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COLD WEATHER PREPAREDNESS
Winter months hold the possibility of icy roads, downed power lines and snow drifts. New Jersey residents should prepare now
for emergencies that cold weather and winter storms can bring.
Simple steps to becoming disaster ready include getting an emergency supply kit, making a communication plan and listening to local instructions.
- An emergency supply kit includes, among other things, essential items to last at least three days such as a battery-powered radio and extra batteries, food
and water, flashlights, a first aid kit, blankets and medications.
- Making a communication plan involves discussing the hazards and threats for your area and what your family would do during an actual emergency. As you create
your plan, decide on a meeting place if your family cannot return home, designate an out-of-town friend or relative as a point-of-contact and plan for the specific
needs of your household, such as an evacuation shelter for pets or transportation for medical equipment.
Before, during and after a disaster, it is critical that you listen for the most local, up-to-date information from emergency officials. Local media will convey
instructions from local, state and federal government partners, such as details about evacuation orders, how to safely stay where you are and when the emergency
WINTER FIRE SAFETY TIPS
- Plug space heaters directly into wall sockets and keep them at least three feet from other objects. Do not leave them unattended.
- Install a smoke detector in every bedroom and one on every level of your home. Check the batteries monthly and replace them annually.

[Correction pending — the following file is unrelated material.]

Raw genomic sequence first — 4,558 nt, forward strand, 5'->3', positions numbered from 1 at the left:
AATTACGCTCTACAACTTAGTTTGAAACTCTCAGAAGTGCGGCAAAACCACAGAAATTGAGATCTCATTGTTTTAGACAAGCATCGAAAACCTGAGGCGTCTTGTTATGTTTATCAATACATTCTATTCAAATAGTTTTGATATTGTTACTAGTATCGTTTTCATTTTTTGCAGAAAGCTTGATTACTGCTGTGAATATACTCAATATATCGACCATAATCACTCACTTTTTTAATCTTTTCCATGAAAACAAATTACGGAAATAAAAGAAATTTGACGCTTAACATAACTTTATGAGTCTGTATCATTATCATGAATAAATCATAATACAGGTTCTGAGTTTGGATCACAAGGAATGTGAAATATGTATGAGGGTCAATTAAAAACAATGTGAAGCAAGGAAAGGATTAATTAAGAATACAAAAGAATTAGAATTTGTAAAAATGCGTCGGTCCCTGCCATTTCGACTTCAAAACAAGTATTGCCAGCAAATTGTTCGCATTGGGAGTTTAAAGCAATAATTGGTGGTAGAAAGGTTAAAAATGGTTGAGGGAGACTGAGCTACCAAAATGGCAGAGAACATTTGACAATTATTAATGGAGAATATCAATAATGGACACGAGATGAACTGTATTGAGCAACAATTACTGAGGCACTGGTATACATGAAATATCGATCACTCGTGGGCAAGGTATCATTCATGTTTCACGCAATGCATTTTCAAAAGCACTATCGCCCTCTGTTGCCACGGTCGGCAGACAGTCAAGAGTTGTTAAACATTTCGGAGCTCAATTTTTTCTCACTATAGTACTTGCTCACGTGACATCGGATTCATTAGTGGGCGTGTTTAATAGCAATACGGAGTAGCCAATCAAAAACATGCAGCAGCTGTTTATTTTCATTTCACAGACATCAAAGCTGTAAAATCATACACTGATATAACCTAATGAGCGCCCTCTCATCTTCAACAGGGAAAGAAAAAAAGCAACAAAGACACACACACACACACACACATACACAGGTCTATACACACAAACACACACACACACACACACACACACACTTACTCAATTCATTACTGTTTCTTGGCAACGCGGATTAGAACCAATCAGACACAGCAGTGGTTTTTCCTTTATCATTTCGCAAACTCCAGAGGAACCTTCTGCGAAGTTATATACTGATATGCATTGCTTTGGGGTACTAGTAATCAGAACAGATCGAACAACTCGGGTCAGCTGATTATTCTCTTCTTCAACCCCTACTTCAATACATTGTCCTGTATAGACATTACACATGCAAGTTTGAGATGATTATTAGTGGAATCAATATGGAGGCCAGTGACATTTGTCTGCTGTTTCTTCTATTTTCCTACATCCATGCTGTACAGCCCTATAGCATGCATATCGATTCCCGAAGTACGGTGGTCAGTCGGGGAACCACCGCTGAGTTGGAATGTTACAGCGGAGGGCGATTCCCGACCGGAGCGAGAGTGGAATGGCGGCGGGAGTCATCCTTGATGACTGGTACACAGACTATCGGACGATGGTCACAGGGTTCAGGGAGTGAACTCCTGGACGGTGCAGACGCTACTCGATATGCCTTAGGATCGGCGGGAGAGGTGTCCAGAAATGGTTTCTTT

- Clean out dryer vents and be sure they are not blocked.
- If you lose power for a prolonged time, evacuate your home instead of trying to heat it by unconventional methods such as turning on stoves powered by
- For detailed winter fire safety tips, click here.
WINTER TRAVEL TIPS
Proper preparation for safe winter travel starts with a well-equipped car: All cars should be equipped with road maps, a cell phone, a shovel, a windshield scraper, a towrope, booster cables, and a brightly colored cloth to use as a distress signal, and an emergency supply kit (see above). A bag of sand or non-clumping cat litter to spread under tires if stuck in snow is also recommended.
Proper Travel Notification: Drivers should inform someone that they are taking a trip, where they are going, the routes that will be traveled and when they are expected to return. Upon reaching their destination, drivers should call to report arrival. If traveling a long distance, please remember to fill up on fuel prior to making your trip. While traveling, stop frequently to refill the fuel tank.
On the Road: Always follow the rules of the road and adhere to the following guidelines:
ADDITIONAL WINTER TIPS
- Always buckle your seat belt.
- Brake properly to avoid skidding. If driving on snow or ice, start slowly and brake gently. Begin braking early when approaching an intersection.
- If the vehicle starts to slide, ease off the gas pedal or brakes. Steer into the direction of the skid until regaining traction, and then straighten the vehicle. For vehicles with antilock brakes, apply steady pressure.